As an initial matter, we disagree with defendant that his prior misconduct differs greatly from the conduct charged. The victims in the prior incidents were about the same age, between 11 and 12 years old, and were all female. Each touching occurred while the victims were involved in nonsexual activities. The surrounding physical circumstances of the incidents are also similar. There were no alcohol, drugs, violence, coercion or the use of weapons involved in any of the incidents. The types of touching involved are similar-in each case, defendant used his hand to touch the sexual or intimate parts of the victims. Finally, there is the similarity in each of defendant's responses after being confronted about his conduct. Thus, although there are some dissimilarities between the former incidents and this case, in that defendant did talk to J.C. casually during the incident, touched her through her clothing rather than underneath it, and was engaged in roughhousing with her when the touching occurred, these differences are not “so great that they overwhelm the similarities.” State v. Pratt, 309 Or. 205, 214, 785 P.2d 350 (1990). Defendant's argument that there are no more similarities between the prior misconduct and the misconduct charged in this case than there were in Sheets, is an attempt to match facts in a way that is not controlling of this kind of issue. As the court said in Pratt, the court said that what constitutes a significant similarity that will justify the admission of evidence of prior bad acts must necessarily be decided on a case-by-case basis. Pratt, 309 Or. at 214, 785 P.2d 350.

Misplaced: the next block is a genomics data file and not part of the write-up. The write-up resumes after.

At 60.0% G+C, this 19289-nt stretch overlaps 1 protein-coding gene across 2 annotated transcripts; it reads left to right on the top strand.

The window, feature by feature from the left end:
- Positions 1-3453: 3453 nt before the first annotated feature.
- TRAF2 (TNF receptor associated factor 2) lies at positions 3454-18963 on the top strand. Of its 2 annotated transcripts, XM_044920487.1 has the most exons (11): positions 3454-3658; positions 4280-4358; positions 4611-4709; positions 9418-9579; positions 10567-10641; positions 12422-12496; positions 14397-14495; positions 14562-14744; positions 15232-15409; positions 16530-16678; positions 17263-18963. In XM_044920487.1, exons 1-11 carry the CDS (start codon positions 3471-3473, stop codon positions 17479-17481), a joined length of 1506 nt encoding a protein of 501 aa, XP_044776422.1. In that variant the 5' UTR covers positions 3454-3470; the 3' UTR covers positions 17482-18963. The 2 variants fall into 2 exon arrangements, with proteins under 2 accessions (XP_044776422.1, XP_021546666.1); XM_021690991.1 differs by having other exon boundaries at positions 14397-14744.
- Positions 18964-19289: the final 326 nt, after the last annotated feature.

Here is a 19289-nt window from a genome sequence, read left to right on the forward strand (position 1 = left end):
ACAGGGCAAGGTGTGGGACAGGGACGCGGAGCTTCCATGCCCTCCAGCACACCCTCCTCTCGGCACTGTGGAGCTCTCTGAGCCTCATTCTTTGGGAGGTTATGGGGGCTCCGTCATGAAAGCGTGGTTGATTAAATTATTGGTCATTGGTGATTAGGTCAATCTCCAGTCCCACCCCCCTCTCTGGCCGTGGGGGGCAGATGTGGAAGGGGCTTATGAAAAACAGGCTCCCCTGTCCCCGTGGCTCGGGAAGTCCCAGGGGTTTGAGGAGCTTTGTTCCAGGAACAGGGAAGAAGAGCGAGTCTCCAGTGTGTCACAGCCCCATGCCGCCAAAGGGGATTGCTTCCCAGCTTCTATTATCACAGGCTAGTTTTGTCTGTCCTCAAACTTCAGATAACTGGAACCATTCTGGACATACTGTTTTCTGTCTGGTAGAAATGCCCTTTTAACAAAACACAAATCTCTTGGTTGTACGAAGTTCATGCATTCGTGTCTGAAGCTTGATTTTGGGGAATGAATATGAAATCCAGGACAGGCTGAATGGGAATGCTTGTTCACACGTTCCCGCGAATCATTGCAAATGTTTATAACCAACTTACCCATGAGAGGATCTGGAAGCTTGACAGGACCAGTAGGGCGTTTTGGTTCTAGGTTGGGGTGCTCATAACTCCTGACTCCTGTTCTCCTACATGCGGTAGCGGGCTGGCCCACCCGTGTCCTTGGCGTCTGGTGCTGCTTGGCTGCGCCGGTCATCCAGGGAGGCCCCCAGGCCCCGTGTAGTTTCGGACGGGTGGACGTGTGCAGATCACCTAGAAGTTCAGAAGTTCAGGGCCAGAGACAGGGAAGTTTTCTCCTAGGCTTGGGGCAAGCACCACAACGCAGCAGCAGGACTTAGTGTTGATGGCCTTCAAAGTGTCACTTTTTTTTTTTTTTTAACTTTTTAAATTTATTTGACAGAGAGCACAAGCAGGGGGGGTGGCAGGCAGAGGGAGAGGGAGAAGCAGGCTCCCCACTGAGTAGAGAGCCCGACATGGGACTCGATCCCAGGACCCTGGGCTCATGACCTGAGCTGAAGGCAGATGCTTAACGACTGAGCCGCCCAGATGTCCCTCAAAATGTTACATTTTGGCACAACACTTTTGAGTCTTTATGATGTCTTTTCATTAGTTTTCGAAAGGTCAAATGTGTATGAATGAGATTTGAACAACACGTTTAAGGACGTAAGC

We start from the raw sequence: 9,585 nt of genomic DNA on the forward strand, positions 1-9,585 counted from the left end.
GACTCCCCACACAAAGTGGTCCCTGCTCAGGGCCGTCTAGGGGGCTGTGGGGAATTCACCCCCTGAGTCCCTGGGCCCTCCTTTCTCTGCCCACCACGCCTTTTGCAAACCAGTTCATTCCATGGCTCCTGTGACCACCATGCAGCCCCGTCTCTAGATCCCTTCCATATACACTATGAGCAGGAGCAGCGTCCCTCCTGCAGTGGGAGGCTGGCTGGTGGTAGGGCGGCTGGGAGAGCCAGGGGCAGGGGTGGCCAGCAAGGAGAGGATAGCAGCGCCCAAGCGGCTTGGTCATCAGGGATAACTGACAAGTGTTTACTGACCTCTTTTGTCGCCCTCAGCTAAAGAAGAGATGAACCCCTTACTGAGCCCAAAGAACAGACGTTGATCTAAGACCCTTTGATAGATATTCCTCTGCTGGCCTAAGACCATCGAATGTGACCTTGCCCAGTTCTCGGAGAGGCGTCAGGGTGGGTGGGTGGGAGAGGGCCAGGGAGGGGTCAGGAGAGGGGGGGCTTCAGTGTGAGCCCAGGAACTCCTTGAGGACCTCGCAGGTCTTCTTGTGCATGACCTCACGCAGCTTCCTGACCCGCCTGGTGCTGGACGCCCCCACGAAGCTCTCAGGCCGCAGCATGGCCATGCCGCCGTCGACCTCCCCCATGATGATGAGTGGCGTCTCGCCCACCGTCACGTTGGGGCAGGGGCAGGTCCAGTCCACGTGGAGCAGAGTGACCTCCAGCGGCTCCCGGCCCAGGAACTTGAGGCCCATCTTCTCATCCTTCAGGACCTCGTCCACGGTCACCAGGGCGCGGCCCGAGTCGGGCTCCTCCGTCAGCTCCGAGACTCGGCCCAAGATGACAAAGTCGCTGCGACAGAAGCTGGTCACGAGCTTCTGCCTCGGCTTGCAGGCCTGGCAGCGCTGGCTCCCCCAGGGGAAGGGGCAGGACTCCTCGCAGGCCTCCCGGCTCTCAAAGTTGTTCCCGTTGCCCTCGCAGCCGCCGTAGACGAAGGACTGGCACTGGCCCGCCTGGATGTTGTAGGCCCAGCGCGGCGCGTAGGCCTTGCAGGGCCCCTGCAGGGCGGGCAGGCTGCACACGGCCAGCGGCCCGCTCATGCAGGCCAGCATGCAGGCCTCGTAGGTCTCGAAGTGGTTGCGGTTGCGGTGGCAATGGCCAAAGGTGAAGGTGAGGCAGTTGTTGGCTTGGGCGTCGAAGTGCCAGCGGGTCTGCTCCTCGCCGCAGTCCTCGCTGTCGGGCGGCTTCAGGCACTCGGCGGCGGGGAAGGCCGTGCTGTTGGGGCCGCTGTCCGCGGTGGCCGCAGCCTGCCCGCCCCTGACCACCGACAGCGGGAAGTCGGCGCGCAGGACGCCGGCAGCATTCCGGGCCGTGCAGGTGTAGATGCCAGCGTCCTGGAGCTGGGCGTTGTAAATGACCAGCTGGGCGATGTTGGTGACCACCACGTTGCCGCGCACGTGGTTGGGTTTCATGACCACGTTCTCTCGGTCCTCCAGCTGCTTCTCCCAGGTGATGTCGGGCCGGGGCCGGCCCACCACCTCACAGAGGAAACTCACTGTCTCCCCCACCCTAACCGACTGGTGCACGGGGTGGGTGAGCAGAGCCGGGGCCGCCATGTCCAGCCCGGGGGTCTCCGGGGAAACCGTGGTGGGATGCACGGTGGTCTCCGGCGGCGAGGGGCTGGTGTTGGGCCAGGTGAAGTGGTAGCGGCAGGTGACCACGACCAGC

Ultimately the analysis must focus on the purpose for which the evidence of prior bad acts is offered. In Sheets, the charges included the alleged rape, sodomy and sexual abuse of a five-year-old victim. The state alleged that the defendant “intentionally” raped the child and “knowingly” engaged in deviate sexual activity and sexual abuse. The victim was a child in the defendant's care, who reported that the defendant took her to her parents' bedroom and that he “tried to put his crotch into her crotch” while bouncing her on his stomach on the bed. Sheets, 160 Or.App. at 329, 981 P.2d 815. The state's other misconduct evidence was evidence that the defendant had previously sexually abused an 11-year-old child by “making out” with her and then attempting to have sexual intercourse with her.